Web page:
Wilson – now the quarterback of the Denver Broncos after having been traded from the Seahawks following a successful 10-year stint – was booed by the majority inside Lumen Field when he took to the gridiron for the first time in his new colors.
And the evening didn’t get any better for Wilson, as he and the Broncos were edged out 17-16 by the Seahawks.
However, Wilson said he expected the hostile reception upon his return to the city he had called home for a decade.
“It didn’t bother me, you know, it’s a hostile environment, it always has been. I didn’t expect them to give a round of applause every once in a while,” Wilson said with a smile after the game.
The 33-year-old added: “For me, Seattle’s been amazing for me. Like I said, anybody who thinks any other words, they don’t know my heart, and they don’t know how much this city has meant to me. Tonight was special, it was on the other side than I’m used to, but it was still a special environment and a place I’ve always loved.”
It was always going to be a memorable return to Seattle for Wilson.
The Seahawks drafted the quarterback with a third-round pick in 2012. During his time in the Pacific Northwest, he guided the franchise into eight postseasons, including two Super Bowl appearances and one championship win in 2014.
However, after relationships staled between Wilson and Seahawks head coach Pete Carroll in recent years, he was traded to the Broncos in the offseason for a huge haul in an exchange that sent shockwaves through the sport.
Upon arriving in Denver, he signed a five-year extension with the team reportedly worth $245 million and his debut just so happened to come at his former stomping ground in Seattle.
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However, it was his replacement on the Seattle sideline who really stole the show.
Geno Smith, who had been the back-up behind Wilson, looked steady in his first start since the end of the Wilson era, finishing with 195 yards on 23/28 passing with two touchdowns.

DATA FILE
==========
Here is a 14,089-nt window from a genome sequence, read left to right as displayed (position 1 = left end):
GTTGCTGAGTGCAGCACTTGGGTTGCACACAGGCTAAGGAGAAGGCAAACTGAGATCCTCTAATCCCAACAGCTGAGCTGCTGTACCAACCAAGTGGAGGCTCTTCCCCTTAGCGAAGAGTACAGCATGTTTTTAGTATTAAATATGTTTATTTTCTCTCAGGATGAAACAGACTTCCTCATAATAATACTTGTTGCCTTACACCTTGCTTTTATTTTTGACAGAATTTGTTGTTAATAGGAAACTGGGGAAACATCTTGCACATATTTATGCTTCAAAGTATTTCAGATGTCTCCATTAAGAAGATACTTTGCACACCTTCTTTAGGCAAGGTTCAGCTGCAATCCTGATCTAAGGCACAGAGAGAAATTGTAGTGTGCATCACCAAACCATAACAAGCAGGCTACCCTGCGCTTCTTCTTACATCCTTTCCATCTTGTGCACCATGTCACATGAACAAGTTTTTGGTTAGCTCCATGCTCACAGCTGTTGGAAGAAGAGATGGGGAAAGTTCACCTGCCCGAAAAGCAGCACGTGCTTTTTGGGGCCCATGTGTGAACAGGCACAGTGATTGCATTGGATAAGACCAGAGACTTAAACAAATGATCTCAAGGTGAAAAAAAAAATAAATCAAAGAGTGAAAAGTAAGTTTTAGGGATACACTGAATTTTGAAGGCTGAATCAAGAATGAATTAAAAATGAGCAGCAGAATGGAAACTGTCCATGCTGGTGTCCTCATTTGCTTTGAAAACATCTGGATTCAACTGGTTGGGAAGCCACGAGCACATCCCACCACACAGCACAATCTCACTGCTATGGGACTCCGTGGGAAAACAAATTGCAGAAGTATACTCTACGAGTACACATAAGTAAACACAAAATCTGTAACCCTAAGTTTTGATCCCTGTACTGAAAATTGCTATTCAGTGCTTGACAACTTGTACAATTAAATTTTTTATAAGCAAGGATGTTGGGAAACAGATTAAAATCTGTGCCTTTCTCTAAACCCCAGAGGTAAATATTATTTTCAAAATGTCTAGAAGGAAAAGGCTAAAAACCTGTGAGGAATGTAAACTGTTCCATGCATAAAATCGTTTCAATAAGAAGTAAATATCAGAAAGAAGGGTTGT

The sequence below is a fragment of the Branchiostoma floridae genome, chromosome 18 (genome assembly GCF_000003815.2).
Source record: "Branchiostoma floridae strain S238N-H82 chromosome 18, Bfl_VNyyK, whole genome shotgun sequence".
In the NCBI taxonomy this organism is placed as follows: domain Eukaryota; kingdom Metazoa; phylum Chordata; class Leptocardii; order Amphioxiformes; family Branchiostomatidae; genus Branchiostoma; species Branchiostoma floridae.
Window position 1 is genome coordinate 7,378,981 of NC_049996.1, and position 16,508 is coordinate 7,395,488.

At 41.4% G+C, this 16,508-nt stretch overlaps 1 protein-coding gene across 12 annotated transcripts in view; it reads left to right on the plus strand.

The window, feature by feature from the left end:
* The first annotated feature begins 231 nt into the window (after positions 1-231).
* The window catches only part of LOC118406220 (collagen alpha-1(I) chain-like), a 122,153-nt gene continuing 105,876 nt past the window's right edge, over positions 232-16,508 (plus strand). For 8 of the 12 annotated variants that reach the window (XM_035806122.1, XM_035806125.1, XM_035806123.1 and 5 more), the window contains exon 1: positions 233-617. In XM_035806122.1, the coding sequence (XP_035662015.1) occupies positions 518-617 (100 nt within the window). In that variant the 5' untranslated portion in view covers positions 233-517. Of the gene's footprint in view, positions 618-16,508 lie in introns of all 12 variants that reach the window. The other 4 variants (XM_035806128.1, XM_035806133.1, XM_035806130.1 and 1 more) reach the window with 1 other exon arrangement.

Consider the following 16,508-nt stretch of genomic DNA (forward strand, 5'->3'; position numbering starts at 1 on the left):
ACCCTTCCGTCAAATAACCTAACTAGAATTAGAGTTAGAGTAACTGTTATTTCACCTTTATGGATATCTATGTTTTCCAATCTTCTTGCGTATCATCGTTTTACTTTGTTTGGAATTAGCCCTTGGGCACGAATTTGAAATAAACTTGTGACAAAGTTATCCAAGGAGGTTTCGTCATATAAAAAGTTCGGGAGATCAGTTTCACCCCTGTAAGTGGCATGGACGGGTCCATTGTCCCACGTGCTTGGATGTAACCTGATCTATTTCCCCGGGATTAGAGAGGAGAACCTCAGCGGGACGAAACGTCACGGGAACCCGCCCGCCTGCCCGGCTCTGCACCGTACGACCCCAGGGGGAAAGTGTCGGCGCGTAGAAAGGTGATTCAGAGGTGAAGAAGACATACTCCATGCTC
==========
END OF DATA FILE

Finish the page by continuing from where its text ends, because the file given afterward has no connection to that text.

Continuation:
Wilson threw for 340 yards on 29/42 passing and a touchdown but the game ended with the ball out of his hands despite the resources invested in his signing.
After a sloppy second half from both teams, including two fumbles from the one-yard line on back-to-back possessions to start the second half for Denver, Wilson drove his team up the field in the final two minutes.
With 20 seconds left, on fourth and five at the Seattle 46-yard line, first year Denver coach Nathaniel Hackett had a decision to make: let his new, big money quarterback try to get them the required yardage or attempt a very long field goal?
In the end, Hackett chose the safer option of a 64-yard field goal attempt in the final few seconds to claim a victory from the jaws of defeat.
However, Brandon McManus’ attempt flew wide left, meaning Wilson’s return to Seattle ended in disappointment.
But after the game, Wilson stressed he supported Hackett’s decision to go for the field goal rather than let him try to keep the offense moving.
“I believe in coach Hackett,” Wilson said. “I believe in what we’re doing. Believe in everything, and any time you can try to find a way to make a play on fourth-and-5, that’s great, too. Also, I don’t think it was the wrong decision. I think [McManus] can make it.”
The defeat means that in an extremely competitive AFC West, the Broncos are already behind the eight-ball, while the Geno Smith era in Seattle begins with aplomb.